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EDITIONS
Sunday, 2 June, 2002, 01:56 GMT 02:56 UK
Learning the Montessori way
children playing with purple chips
Children are encouraged to learn independently
In the early part of the 20th Century, an Italian doctor called Maria Montessori developed a new approach to teaching, where children took responsibility for their own learning.

In a Montessori classroom, children work largely on their own with special equipment designed to develop their sensory, numeric, language and practical skills.


Lorna Mahoney is passionate about Dr Montessori's method, so much so she spent five days of her honeymoon in Barbados observing Montessori schools.

Lorna Mahoney
Lorna Mahoney: A Montessori teacher for 12 years
Lorna had been teaching and training Montessori teachers for nine years when three years ago she identified the demand for a Montessori school in her home area of Walthamstow, north-east London.

"I had parents knocking on my door asking 'Are you the lady who's setting up a school?' even before I'd found a building," Lorna recalls.

Now the school is up and running for 20 pupils aged two to five and, from September, the school will keep on children beyond that age.

The children are all in class together, despite their different ages.

boy using tongs to move shaped objects
Pupils are encouraged to develop everyday skills, such as using tongs
"Dr Montessori felt that in life, you don't just exist with those the same age - you'll mix with people of different ages, sexes, religions and so on," Lorna explains.

When pupils arrive, they greet their five teachers by shaking hands and then start work by picking up any piece of equipment they choose.

Some read a book in the corner, others play with a jigsaw or with beads.

There is no formal start to the day with teacher telling pupils what they will be doing that day - instead the initiative is with the child.

girl transfers beads with a pair of tweezers
Gently does it! Each bead is carefully picked up with tweezers
And there is no black board in sight.

"I'm directing them to learn rather than telling them to - I'm not teaching them," says Lorna.

"We're not here to impress them and tell them clever things - so the balance is very different.

"Teacher is not central to the activities at all - there's no desk, for example. But in an 'ordinary' school, she's in charge."

Hands-on

Much of the focus of Montessori is on the sensory.

boy counting using spindles
With only 10 spindles, the child knows if he has got it right
"Dr Montessori said: 'Nothing comes to the intellect which isn't first in the senses'," says Lorna.

"Nothing in the classroom is put there by accident, it's there for a reason, not just to entertain a child but it has a purpose."

And so a globe with the land marked out in sand paper helps children understand the difference between land and sea.

Pupils learn to add up by putting spindles into the right slot, numbered one, two and so on.

girl with 1,000 beads
A concrete set of 1,000 beads helps get the message across
A set of beads, divided into one, 10, 100 and 1,000 introduces children to the concept of decimals.

"With the beads, they get a muscular impression of the difference between a unit of one, 10, 100 and 1,000 with their hands.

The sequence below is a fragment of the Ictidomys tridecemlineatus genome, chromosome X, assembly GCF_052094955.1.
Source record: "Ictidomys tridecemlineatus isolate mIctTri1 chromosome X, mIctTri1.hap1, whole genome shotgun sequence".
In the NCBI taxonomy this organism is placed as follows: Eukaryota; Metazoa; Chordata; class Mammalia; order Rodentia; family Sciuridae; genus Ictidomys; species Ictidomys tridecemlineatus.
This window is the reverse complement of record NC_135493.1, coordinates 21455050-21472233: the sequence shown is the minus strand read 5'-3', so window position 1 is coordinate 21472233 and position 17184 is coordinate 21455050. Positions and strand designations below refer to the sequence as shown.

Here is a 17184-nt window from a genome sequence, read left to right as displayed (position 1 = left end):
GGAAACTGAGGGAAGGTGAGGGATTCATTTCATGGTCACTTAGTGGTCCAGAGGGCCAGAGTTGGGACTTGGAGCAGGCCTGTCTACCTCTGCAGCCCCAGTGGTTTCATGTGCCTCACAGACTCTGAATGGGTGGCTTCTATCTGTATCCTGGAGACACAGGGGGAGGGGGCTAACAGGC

"After a while they see that the 1,000 is just lots of 100s joined together," says Lorna.

SATs

In contrast to government targets, Lorna refuses to put children under pressure to achieve.

outdoor playtime
Children carry on playing independently outside
"I make no guarantees - I won't say your child will be reading by the time they leave, because there is no average, there is no average child."

When Walthamstow Montessori school eventually expands into a primary school, Lorna says she will ask pupils to sit the national curriculum tests, SATs.

"But we'll do them in a Montessori way - there'll be no build-up, no pressure."

Moving to mainstream

One of parents' biggest concerns is how children will react when they leave a Montessori environment and head into a mainstream school.

girl playing with puzzle
Children have mats to play on, setting out their own space
Lorna is adamant that the skills of independent learning serve the children well.

"It's not as hard as it would be the other way round," says Lorna.

"Our children are very motivated. We get fantastic feedback from schools because they've got the independence to get on with something else when they've finished a piece of work - they don't just sit there, because they're active learners having had the responsibility for their learning handed over to them at a young age.

"But a child who comes into this environment where there is so much freedom will find it hard because they won't be as independent."

Early excitement

Montessori has proved more popular in other countries - such as Canada, the United States, Italy, Sweden and Ireland - than in the UK.

But, as Lorna recalls, it could have been a very different story.

"In the early part of the 20th Century, a member of the aristocracy saw Dr Montessori's work in Italy and was so excited, they suggested bringing her over here so that all British infants could learn in this way.

"But then World War II broke out and it never happened - it's such a shame."

See also:

11 Jan 01 | Education
04 Oct 99 | Education
15 Mar 99 | Education
04 Aug 99 | Education
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